A Funny Kind of Devotion? Laughter in the Biblical Drama of Late Medieval Towns and Cities (Public talk, 12th May)

Medieval flagellants

The flagellants at Doornik in 1349, via Wikimedia Commons

Monty Python famously presented the ‘dark ages’ in an ironic way, and funnily enough medieval life was not the dour experience it is commonly made out to be. Jamie Beckett will explore the humour and laughter of medieval festivals and religious rituals, at this free talk on Thursday 12th May at 14.00, in Durham Cathedral, Chapel of the Nine Altars.

When people think of medieval Christianity they often summon up visions of mumbling monks and self-flagellating martyrs, opulence and grandeur paired up with austerity and strict morality. But where was the laughter? Where were the jokes? (And were they funny?) In this talk we’ll look at some intriguing evidence of popular drama from towns and cities in the North East, giving us a glimpse of a robust performance culture where humour and laughter could be entirely bound up with devotion.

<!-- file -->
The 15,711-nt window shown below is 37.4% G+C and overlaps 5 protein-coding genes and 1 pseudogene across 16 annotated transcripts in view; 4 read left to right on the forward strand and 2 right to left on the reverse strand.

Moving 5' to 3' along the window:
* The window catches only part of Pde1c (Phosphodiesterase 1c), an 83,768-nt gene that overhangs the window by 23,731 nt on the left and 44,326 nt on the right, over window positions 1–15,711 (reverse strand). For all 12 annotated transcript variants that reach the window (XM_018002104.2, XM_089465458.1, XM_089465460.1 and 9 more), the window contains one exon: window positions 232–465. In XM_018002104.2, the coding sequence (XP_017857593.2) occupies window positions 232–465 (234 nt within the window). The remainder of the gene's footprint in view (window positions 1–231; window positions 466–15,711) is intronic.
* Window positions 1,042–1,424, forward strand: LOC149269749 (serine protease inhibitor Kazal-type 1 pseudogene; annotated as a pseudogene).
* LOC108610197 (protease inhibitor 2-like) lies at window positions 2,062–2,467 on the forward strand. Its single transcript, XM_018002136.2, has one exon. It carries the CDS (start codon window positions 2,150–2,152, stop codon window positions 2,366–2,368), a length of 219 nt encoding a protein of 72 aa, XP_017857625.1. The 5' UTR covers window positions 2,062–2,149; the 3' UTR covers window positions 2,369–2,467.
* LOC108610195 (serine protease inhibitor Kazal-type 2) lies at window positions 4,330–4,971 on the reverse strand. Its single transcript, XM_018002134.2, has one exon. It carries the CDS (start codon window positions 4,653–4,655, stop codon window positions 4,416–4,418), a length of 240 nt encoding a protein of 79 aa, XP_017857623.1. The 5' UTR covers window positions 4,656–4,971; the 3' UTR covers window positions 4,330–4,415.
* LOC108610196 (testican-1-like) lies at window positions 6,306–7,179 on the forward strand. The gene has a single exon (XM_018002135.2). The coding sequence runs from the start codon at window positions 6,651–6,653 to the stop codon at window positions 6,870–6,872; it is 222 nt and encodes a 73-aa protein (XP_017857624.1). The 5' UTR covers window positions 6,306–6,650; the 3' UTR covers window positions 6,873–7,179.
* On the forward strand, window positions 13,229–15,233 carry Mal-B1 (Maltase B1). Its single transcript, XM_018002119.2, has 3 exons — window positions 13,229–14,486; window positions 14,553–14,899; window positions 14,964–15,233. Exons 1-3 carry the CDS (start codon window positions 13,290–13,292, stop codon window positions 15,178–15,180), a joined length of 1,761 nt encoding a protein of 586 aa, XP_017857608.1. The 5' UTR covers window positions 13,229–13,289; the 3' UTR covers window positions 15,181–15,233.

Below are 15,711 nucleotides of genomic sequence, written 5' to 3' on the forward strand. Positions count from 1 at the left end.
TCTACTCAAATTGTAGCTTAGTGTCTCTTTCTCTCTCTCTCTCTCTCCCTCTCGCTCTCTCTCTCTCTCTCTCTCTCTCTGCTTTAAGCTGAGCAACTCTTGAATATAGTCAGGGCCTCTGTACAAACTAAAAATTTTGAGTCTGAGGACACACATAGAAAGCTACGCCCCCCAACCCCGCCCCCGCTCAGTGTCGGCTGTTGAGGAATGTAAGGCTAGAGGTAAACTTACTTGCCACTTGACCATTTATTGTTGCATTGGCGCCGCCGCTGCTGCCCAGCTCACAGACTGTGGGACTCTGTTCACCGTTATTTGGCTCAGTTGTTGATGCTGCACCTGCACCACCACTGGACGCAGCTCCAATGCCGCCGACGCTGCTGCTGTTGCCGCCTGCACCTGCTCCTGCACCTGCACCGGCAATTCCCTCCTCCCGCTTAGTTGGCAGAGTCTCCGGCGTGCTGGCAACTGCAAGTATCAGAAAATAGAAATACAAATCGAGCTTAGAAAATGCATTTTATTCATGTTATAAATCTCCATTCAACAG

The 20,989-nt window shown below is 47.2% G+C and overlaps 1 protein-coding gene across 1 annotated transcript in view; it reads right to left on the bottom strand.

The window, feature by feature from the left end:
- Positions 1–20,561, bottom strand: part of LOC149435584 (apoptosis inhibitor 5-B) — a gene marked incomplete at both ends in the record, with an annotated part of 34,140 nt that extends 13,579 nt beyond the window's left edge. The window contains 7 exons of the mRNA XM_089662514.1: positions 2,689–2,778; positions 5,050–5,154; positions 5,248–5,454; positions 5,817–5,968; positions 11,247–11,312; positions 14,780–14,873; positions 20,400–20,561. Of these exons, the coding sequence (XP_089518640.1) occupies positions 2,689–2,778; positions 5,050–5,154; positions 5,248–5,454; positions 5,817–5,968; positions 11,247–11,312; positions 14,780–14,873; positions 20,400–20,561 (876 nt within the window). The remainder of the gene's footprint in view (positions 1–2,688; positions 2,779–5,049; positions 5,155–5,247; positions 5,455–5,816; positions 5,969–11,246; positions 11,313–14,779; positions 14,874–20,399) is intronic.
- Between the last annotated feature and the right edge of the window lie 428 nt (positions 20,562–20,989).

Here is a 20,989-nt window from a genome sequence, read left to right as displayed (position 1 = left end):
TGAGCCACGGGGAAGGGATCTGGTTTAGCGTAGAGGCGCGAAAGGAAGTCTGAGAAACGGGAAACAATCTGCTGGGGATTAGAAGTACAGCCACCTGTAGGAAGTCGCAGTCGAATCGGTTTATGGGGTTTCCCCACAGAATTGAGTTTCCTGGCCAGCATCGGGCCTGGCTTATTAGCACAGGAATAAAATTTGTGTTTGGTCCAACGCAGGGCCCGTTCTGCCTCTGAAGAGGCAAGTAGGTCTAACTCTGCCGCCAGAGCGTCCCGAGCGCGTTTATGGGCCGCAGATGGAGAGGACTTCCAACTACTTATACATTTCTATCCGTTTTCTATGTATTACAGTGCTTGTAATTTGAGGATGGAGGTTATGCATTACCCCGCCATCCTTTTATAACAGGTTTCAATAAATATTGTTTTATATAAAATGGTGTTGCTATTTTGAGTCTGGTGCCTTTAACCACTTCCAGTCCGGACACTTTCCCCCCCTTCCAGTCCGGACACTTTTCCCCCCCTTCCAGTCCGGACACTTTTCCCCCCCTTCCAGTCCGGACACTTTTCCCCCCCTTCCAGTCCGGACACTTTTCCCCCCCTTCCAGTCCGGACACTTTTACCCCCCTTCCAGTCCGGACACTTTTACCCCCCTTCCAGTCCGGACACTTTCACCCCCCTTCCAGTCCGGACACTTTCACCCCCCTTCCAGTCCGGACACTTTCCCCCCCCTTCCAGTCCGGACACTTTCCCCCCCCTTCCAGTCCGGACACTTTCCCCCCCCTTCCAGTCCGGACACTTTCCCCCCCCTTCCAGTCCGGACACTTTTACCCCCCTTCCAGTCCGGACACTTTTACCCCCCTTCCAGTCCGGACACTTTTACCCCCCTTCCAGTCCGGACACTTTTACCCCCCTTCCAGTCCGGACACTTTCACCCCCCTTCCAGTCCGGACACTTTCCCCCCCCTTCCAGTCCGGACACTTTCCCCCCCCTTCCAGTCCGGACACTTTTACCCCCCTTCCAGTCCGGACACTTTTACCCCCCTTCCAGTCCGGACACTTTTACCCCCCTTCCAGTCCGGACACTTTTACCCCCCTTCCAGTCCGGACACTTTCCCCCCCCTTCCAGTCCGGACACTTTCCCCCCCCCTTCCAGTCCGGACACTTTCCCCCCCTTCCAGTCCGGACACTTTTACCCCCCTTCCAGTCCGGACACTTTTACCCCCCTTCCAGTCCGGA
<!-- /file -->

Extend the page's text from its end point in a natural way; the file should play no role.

This talk is attached to the exhibition Plays, Processions, and Parchment: Discovering Festive Traditions in the North East, which runs from 19th April to 22nd May in Durham Cathedral, Chapel of the Nine Altars.


What do you think? Share your thoughts below.

Fill in your details below or click an icon to log in:

WordPress.com Logo

You are commenting using your WordPress.com account. Log Out / Change )

Twitter picture

You are commenting using your Twitter account. Log Out / Change )

Facebook photo

You are commenting using your Facebook account. Log Out / Change )

Google+ photo

You are commenting using your Google+ account. Log Out / Change )

Connecting to %s